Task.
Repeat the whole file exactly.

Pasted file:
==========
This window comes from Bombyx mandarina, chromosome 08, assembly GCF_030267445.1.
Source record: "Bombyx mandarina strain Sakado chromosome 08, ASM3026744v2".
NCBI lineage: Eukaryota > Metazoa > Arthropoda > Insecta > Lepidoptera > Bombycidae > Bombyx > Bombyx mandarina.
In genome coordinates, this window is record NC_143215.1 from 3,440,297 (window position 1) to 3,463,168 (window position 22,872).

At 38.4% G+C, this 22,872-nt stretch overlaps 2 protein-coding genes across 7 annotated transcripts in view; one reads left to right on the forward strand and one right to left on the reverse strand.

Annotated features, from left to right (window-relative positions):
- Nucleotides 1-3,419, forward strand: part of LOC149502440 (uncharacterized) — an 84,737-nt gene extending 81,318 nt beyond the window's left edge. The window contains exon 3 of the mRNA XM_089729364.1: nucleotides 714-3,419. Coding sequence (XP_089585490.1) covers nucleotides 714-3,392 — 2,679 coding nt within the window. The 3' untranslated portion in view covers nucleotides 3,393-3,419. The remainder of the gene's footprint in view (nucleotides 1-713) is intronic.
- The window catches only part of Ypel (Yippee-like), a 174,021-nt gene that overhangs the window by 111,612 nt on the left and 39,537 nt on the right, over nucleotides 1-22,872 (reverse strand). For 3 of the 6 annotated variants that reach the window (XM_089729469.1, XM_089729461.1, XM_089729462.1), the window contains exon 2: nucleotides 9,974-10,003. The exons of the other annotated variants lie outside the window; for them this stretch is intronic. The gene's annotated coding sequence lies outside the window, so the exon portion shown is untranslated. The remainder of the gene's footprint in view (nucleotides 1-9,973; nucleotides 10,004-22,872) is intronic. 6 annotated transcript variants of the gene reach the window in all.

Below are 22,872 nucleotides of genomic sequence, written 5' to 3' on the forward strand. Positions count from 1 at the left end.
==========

This window comes from Bombyx mandarina, chromosome 08, assembly GCF_030267445.1.
Source record: "Bombyx mandarina strain Sakado chromosome 08, ASM3026744v2".
NCBI lineage: Eukaryota > Metazoa > Arthropoda > Insecta > Lepidoptera > Bombycidae > Bombyx > Bombyx mandarina.
In genome coordinates, this window is record NC_143215.1 from 3,440,297 (window position 1) to 3,463,168 (window position 22,872).

At 38.4% G+C, this 22,872-nt stretch overlaps 2 protein-coding genes across 7 annotated transcripts in view; one reads left to right on the forward strand and one right to left on the reverse strand.

Annotated features, from left to right (window-relative positions):
- Nucleotides 1-3,419, forward strand: part of LOC149502440 (uncharacterized) — an 84,737-nt gene extending 81,318 nt beyond the window's left edge. The window contains exon 3 of the mRNA XM_089729364.1: nucleotides 714-3,419. Coding sequence (XP_089585490.1) covers nucleotides 714-3,392 — 2,679 coding nt within the window. The 3' untranslated portion in view covers nucleotides 3,393-3,419. The remainder of the gene's footprint in view (nucleotides 1-713) is intronic.
- The window catches only part of Ypel (Yippee-like), a 174,021-nt gene that overhangs the window by 111,612 nt on the left and 39,537 nt on the right, over nucleotides 1-22,872 (reverse strand). For 3 of the 6 annotated variants that reach the window (XM_089729469.1, XM_089729461.1, XM_089729462.1), the window contains exon 2: nucleotides 9,974-10,003. The exons of the other annotated variants lie outside the window; for them this stretch is intronic. The gene's annotated coding sequence lies outside the window, so the exon portion shown is untranslated. The remainder of the gene's footprint in view (nucleotides 1-9,973; nucleotides 10,004-22,872) is intronic. 6 annotated transcript variants of the gene reach the window in all.

Below are 22,872 nucleotides of genomic sequence, written 5' to 3' on the forward strand. Positions count from 1 at the left end.